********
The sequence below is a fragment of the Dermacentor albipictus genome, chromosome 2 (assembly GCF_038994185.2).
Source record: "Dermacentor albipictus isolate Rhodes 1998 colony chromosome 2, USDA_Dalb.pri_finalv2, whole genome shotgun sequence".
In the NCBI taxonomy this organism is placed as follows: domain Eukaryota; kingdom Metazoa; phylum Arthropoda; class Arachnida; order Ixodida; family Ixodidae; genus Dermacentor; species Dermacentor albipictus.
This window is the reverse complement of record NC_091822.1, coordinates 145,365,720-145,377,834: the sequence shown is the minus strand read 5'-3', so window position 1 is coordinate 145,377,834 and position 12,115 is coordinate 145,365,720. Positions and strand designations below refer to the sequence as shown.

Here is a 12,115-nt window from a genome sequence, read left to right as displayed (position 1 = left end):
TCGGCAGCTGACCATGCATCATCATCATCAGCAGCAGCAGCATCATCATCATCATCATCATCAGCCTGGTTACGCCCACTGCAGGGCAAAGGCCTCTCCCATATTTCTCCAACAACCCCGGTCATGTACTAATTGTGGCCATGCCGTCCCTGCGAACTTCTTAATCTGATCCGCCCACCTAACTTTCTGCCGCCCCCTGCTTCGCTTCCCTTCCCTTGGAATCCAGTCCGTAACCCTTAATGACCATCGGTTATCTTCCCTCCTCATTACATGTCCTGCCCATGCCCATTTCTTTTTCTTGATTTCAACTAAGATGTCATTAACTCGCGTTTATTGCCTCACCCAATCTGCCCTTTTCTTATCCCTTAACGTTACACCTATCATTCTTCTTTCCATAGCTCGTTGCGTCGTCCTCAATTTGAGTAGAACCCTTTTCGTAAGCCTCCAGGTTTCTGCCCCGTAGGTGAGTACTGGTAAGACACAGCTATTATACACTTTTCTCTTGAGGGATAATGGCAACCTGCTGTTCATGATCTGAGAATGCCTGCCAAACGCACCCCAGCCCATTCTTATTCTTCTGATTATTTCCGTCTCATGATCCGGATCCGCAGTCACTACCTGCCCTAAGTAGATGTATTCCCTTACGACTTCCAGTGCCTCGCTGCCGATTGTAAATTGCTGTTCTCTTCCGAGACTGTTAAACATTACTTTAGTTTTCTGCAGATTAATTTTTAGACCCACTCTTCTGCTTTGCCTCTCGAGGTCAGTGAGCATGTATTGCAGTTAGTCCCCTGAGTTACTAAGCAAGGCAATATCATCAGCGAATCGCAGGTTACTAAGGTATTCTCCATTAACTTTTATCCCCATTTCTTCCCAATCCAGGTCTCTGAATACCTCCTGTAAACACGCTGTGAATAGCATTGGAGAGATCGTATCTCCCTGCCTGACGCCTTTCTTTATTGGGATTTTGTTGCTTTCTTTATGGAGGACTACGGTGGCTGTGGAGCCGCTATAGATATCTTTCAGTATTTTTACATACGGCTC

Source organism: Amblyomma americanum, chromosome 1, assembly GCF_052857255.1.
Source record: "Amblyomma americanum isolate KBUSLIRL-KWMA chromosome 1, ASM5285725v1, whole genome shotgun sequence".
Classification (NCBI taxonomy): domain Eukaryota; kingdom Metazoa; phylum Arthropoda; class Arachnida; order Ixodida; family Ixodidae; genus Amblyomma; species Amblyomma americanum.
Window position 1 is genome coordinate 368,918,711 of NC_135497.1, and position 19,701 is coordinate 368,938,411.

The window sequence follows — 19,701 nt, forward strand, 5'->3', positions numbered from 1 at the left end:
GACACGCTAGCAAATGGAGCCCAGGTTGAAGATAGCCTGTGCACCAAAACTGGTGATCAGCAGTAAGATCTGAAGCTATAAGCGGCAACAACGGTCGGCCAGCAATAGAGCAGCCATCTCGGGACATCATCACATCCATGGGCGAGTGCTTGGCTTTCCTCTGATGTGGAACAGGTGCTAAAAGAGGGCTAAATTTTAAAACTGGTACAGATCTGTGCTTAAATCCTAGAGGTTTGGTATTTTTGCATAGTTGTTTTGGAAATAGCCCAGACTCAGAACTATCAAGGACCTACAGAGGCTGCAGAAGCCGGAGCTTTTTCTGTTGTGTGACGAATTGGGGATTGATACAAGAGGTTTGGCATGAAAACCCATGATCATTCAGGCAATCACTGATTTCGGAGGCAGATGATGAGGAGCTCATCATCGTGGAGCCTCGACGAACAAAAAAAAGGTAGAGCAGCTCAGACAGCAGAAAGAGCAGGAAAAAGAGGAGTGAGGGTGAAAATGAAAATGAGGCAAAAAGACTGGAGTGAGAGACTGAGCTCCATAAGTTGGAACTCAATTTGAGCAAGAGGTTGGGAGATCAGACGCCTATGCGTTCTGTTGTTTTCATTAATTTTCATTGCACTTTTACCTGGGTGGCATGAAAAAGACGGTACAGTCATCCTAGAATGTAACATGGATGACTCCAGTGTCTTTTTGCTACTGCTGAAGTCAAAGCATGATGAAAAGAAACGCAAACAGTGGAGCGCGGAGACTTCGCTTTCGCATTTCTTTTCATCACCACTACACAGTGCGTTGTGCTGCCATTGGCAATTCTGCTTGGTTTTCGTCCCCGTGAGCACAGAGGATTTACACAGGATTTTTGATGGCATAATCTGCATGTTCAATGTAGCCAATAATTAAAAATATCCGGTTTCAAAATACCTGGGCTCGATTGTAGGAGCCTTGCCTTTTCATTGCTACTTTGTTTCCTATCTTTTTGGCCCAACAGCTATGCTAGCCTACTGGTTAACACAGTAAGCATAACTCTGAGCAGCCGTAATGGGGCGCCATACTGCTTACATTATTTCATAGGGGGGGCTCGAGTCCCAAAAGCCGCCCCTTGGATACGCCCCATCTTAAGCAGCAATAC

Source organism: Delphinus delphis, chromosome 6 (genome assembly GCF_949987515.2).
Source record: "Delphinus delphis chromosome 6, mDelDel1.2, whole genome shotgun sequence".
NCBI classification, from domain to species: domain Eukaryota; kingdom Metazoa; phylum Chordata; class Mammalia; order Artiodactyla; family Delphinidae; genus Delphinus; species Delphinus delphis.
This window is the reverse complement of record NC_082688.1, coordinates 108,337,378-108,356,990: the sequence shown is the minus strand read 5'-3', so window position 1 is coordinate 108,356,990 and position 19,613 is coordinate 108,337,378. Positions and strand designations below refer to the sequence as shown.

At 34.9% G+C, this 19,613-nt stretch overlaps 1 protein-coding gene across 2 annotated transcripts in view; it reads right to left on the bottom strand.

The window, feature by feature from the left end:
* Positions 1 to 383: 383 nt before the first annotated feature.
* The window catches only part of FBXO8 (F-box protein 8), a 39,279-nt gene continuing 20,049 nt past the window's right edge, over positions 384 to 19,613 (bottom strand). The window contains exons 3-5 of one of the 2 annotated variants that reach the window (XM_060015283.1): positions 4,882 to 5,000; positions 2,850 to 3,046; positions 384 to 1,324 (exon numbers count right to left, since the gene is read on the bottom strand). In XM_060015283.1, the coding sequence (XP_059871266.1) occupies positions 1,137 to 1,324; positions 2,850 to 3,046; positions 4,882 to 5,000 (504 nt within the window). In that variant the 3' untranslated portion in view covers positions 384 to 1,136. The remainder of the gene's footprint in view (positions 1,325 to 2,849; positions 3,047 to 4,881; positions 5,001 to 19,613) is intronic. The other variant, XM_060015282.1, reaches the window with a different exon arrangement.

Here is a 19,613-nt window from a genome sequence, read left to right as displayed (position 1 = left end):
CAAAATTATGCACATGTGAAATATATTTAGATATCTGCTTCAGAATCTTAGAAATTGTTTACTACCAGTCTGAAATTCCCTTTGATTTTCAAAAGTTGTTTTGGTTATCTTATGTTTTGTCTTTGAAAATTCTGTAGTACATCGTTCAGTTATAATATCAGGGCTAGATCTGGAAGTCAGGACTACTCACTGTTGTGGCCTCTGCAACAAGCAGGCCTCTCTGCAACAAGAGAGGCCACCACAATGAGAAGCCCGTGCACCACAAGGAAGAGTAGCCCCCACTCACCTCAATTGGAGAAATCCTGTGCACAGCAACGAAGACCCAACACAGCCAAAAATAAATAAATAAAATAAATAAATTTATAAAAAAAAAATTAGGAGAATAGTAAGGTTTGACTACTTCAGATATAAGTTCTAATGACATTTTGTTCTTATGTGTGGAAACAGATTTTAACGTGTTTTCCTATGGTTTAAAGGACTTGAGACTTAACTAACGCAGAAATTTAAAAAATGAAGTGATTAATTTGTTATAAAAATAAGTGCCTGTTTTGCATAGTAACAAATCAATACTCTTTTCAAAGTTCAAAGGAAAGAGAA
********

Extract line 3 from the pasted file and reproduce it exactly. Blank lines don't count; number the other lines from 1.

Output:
In the NCBI taxonomy this organism is placed as follows: domain Eukaryota; kingdom Metazoa; phylum Arthropoda; class Arachnida; order Ixodida; family Ixodidae; genus Dermacentor; species Dermacentor albipictus.